# Some Revision Help

• May 26th 2008, 08:19 AM
NeloAngelo
Some Revision Help
Hi

I got a calculus exam soon and during revision I noticed that some ofthe solutions were unclear to me. Could you please explain what is happening on areas marked red such as what rules are used.

1. Find the derivative of the following functions

d/dy Artanh (arctan (y^2))
= (Artanh)' (arctan (y^2)) * d/dy * arctan(y^2)
= [1/(1 - (arctan(y^2))^2] * [(2y)/(1 + y^4)]

I do not understand how did the 3rd line was made, I know that:
arctan dfferentiated is 1/(1+x^2). I presume the numerator of the 2nd part is 1 + y^2 and denom' is ((1 + y^2)^2)

2. Prove that the function x -> 1/x is an asymptotics to x -> x/[(1 + x^4)^(1/2)] for

x -> infin {x/[(1 + x^4)^(1/2)] } / (1/x) = x^2 / [(1 + x^4)^(1/2)]

and

= Lim x -> infin x^2 / [(1 + x^4)^(1/2)]
= Lim x -> infin x^2 / [(1 + [1/x^4])^(1/2)] = 1

At this stage I presumed you divide all the x's by the highest power of x which seems to be x^2 but the denominator does not show that it seems.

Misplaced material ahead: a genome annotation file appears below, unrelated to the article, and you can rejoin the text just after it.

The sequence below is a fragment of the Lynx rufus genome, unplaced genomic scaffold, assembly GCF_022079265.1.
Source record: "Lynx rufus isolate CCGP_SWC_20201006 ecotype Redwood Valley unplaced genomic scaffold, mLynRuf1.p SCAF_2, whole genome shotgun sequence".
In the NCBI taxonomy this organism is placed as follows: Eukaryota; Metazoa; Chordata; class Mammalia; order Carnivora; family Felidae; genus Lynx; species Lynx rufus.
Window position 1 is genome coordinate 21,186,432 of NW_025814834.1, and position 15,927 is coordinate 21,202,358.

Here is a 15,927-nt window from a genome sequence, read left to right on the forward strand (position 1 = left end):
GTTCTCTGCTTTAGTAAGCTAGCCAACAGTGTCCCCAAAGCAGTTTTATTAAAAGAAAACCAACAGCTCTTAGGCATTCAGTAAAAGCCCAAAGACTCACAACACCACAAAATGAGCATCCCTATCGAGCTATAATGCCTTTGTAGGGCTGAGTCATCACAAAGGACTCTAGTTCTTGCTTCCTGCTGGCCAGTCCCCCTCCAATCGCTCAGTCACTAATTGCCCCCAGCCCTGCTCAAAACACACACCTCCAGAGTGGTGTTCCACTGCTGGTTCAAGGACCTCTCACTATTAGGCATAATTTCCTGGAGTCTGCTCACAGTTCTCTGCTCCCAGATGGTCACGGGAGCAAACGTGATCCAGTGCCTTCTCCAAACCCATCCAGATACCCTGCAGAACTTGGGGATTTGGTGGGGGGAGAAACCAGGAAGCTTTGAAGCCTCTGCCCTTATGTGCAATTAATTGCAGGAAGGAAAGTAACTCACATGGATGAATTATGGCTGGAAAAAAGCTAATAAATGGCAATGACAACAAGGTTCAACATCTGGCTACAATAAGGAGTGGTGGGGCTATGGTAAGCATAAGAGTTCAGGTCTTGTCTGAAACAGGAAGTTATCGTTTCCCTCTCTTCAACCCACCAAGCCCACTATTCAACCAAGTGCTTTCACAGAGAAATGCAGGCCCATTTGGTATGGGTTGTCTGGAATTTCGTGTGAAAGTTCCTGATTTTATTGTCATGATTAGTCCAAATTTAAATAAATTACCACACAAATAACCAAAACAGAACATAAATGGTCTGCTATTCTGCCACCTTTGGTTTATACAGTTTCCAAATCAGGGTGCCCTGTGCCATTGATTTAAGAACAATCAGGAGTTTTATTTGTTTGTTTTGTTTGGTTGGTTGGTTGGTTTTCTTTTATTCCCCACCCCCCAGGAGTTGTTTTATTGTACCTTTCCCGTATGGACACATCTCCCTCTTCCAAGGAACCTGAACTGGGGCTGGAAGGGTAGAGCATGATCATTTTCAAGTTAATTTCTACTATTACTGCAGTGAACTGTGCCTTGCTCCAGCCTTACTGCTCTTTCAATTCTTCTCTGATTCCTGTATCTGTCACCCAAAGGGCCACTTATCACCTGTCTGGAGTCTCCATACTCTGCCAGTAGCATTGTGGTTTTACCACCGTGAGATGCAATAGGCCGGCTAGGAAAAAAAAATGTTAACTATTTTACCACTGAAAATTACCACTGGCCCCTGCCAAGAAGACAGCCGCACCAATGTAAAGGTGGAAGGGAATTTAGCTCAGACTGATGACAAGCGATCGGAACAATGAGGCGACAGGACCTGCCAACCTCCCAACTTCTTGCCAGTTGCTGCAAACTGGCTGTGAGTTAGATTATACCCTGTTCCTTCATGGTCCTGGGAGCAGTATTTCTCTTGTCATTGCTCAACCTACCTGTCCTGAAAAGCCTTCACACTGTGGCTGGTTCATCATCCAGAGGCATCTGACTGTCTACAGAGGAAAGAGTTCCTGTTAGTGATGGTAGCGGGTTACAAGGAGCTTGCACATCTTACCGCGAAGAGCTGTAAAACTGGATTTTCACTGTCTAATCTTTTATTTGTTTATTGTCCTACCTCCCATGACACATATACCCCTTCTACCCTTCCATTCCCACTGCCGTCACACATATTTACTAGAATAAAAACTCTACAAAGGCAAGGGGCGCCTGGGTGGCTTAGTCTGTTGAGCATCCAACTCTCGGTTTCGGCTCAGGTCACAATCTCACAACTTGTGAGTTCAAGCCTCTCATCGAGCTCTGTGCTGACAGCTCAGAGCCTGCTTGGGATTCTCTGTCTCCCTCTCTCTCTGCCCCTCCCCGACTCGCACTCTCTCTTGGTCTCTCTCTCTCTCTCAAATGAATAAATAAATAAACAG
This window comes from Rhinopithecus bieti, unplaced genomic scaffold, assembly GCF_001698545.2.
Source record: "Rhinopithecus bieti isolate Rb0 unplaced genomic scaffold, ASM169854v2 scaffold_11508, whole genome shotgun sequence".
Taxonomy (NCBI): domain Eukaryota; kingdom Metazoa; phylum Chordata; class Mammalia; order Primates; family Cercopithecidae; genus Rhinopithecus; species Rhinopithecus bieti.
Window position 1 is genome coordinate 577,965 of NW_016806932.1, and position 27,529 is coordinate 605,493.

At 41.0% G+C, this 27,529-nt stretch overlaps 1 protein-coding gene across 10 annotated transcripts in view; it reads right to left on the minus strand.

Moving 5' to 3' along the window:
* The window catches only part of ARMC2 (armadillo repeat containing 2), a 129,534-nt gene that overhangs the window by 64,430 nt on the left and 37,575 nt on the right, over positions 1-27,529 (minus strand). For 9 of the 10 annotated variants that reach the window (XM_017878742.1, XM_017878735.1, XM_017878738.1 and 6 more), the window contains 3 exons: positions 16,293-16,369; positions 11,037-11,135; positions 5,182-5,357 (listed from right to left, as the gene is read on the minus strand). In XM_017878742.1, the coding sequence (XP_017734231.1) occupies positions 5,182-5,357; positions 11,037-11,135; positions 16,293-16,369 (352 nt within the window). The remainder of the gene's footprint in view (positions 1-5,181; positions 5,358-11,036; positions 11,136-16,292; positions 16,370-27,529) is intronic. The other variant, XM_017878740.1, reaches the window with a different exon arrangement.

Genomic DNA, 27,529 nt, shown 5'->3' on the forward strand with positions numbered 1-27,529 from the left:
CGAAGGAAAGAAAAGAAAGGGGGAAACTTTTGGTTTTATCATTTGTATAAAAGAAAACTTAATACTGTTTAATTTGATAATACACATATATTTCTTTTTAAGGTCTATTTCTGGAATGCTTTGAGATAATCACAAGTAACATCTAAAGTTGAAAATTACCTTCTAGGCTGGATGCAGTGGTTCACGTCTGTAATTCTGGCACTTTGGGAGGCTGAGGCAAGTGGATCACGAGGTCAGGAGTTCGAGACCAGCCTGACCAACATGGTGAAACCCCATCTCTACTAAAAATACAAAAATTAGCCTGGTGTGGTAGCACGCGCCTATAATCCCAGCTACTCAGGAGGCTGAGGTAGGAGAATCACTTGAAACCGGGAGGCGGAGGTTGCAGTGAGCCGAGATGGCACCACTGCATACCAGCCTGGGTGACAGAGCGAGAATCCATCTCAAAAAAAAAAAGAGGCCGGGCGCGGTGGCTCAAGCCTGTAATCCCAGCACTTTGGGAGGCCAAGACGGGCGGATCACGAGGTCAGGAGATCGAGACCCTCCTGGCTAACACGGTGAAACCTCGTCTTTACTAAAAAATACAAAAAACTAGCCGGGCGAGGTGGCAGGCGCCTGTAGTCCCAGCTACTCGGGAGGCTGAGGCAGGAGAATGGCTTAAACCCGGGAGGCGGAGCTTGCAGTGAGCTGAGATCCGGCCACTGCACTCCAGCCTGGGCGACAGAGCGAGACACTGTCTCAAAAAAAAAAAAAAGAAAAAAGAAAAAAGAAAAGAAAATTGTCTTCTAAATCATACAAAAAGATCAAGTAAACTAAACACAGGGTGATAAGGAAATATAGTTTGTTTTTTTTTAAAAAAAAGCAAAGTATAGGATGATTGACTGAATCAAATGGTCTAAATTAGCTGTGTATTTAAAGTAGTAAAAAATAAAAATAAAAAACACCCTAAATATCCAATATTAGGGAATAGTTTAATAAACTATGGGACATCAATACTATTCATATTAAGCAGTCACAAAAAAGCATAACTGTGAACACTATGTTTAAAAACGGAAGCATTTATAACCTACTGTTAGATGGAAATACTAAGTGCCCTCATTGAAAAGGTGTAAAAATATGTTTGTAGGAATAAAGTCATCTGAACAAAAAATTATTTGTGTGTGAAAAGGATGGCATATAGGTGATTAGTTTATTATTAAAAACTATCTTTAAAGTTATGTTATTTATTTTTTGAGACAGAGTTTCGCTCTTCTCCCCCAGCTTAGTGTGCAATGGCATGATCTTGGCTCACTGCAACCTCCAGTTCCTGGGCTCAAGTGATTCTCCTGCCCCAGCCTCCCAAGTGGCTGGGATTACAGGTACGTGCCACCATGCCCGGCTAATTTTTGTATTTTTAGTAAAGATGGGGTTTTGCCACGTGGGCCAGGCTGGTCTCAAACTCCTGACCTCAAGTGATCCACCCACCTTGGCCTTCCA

3. Give a short argument based on symmetry considerations that

Integ (lims of 2(pi) by -(pi)) : (x + (sin x)(cos^4x))dx =
Integ (lims of (pi) by (pi)) : (x + (sin x)(cos^4x))dx

Integ (lims of 2(pi) by -(pi)) : (x + (sin x)(cos^4x))dx +Integ (lims of (pi) by (pi)) : (x + (sin x)(cos^4x))dx

First part is equal to zero since this is odd. How do you confirm if the function is odd or even?

4. When is the Sandwich (Squish) Rule is used? Is it just for limits only?

5. Use comparison test to determine the convergence or divergence of

{Sum of}_infin(n=1) [1/( n + (n)^(1/2))]

Quite a few subjects im doing OK on just these seems unclear to me any help would be great.

Thanks

• May 26th 2008, 08:53 AM
Reckoner
Hello, NeloAngelo! A fan of Devil May Cry, I take it?

Quote:

Originally Posted by NeloAngelo
1. Find the derivative of the following functions

d/dy Artanh (arctan (y^2))
= (Artanh)' (arctan (y^2)) * d/dy * arctan(y^2)
= [1/(1 - (arctan(y^2))^2] * [(2y)/(1 + y^4)]

I do not understand how did the 3rd line was made, I know that:
arctan dfferentiated is 1/(1+x^2). I presume the numerator of the 2nd part is 1 + y^2 and denom' is ((1 + y^2)^2)